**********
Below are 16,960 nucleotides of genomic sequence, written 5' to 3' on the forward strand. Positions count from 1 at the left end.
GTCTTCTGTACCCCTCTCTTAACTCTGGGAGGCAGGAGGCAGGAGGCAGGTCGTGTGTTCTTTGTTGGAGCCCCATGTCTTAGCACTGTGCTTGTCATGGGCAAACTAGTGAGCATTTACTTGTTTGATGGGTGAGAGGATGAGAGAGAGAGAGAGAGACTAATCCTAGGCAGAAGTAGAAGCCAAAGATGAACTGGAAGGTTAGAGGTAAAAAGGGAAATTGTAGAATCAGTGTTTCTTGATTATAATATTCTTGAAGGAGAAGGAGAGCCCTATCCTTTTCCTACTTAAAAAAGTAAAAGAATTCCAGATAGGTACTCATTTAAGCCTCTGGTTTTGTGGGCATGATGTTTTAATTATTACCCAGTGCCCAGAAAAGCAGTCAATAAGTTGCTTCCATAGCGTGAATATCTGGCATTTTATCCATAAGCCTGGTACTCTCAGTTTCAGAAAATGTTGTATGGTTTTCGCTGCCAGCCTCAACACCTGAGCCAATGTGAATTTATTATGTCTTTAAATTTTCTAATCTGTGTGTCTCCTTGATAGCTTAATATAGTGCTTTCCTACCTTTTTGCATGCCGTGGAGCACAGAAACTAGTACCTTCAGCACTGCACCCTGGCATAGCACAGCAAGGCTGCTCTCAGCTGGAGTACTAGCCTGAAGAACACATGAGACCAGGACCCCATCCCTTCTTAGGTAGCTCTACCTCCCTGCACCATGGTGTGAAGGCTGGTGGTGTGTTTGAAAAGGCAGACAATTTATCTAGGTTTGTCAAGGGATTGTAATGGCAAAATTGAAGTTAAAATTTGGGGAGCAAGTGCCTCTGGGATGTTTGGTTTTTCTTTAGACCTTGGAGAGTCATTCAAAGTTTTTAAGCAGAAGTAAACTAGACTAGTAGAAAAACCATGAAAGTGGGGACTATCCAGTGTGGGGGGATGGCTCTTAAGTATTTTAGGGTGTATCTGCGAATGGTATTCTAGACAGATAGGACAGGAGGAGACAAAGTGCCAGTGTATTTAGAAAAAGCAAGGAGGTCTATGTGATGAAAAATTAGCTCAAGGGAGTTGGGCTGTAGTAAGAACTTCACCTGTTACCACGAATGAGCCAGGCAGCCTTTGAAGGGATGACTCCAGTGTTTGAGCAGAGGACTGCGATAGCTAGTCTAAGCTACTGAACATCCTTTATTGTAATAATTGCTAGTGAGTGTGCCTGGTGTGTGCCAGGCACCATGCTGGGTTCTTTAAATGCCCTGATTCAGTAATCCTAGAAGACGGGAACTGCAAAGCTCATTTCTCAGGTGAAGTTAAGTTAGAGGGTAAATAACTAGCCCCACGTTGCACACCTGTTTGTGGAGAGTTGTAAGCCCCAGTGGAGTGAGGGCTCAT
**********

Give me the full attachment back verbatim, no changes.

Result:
Below are 16,960 nucleotides of genomic sequence, written 5' to 3' on the forward strand. Positions count from 1 at the left end.
GTCTTCTGTACCCCTCTCTTAACTCTGGGAGGCAGGAGGCAGGAGGCAGGTCGTGTGTTCTTTGTTGGAGCCCCATGTCTTAGCACTGTGCTTGTCATGGGCAAACTAGTGAGCATTTACTTGTTTGATGGGTGAGAGGATGAGAGAGAGAGAGAGAGACTAATCCTAGGCAGAAGTAGAAGCCAAAGATGAACTGGAAGGTTAGAGGTAAAAAGGGAAATTGTAGAATCAGTGTTTCTTGATTATAATATTCTTGAAGGAGAAGGAGAGCCCTATCCTTTTCCTACTTAAAAAAGTAAAAGAATTCCAGATAGGTACTCATTTAAGCCTCTGGTTTTGTGGGCATGATGTTTTAATTATTACCCAGTGCCCAGAAAAGCAGTCAATAAGTTGCTTCCATAGCGTGAATATCTGGCATTTTATCCATAAGCCTGGTACTCTCAGTTTCAGAAAATGTTGTATGGTTTTCGCTGCCAGCCTCAACACCTGAGCCAATGTGAATTTATTATGTCTTTAAATTTTCTAATCTGTGTGTCTCCTTGATAGCTTAATATAGTGCTTTCCTACCTTTTTGCATGCCGTGGAGCACAGAAACTAGTACCTTCAGCACTGCACCCTGGCATAGCACAGCAAGGCTGCTCTCAGCTGGAGTACTAGCCTGAAGAACACATGAGACCAGGACCCCATCCCTTCTTAGGTAGCTCTACCTCCCTGCACCATGGTGTGAAGGCTGGTGGTGTGTTTGAAAAGGCAGACAATTTATCTAGGTTTGTCAAGGGATTGTAATGGCAAAATTGAAGTTAAAATTTGGGGAGCAAGTGCCTCTGGGATGTTTGGTTTTTCTTTAGACCTTGGAGAGTCATTCAAAGTTTTTAAGCAGAAGTAAACTAGACTAGTAGAAAAACCATGAAAGTGGGGACTATCCAGTGTGGGGGGATGGCTCTTAAGTATTTTAGGGTGTATCTGCGAATGGTATTCTAGACAGATAGGACAGGAGGAGACAAAGTGCCAGTGTATTTAGAAAAAGCAAGGAGGTCTATGTGATGAAAAATTAGCTCAAGGGAGTTGGGCTGTAGTAAGAACTTCACCTGTTACCACGAATGAGCCAGGCAGCCTTTGAAGGGATGACTCCAGTGTTTGAGCAGAGGACTGCGATAGCTAGTCTAAGCTACTGAACATCCTTTATTGTAATAATTGCTAGTGAGTGTGCCTGGTGTGTGCCAGGCACCATGCTGGGTTCTTTAAATGCCCTGATTCAGTAATCCTAGAAGACGGGAACTGCAAAGCTCATTTCTCAGGTGAAGTTAAGTTAGAGGGTAAATAACTAGCCCCACGTTGCACACCTGTTTGTGGAGAGTTGTAAGCCCCAGTGGAGTGAGGGCTCAT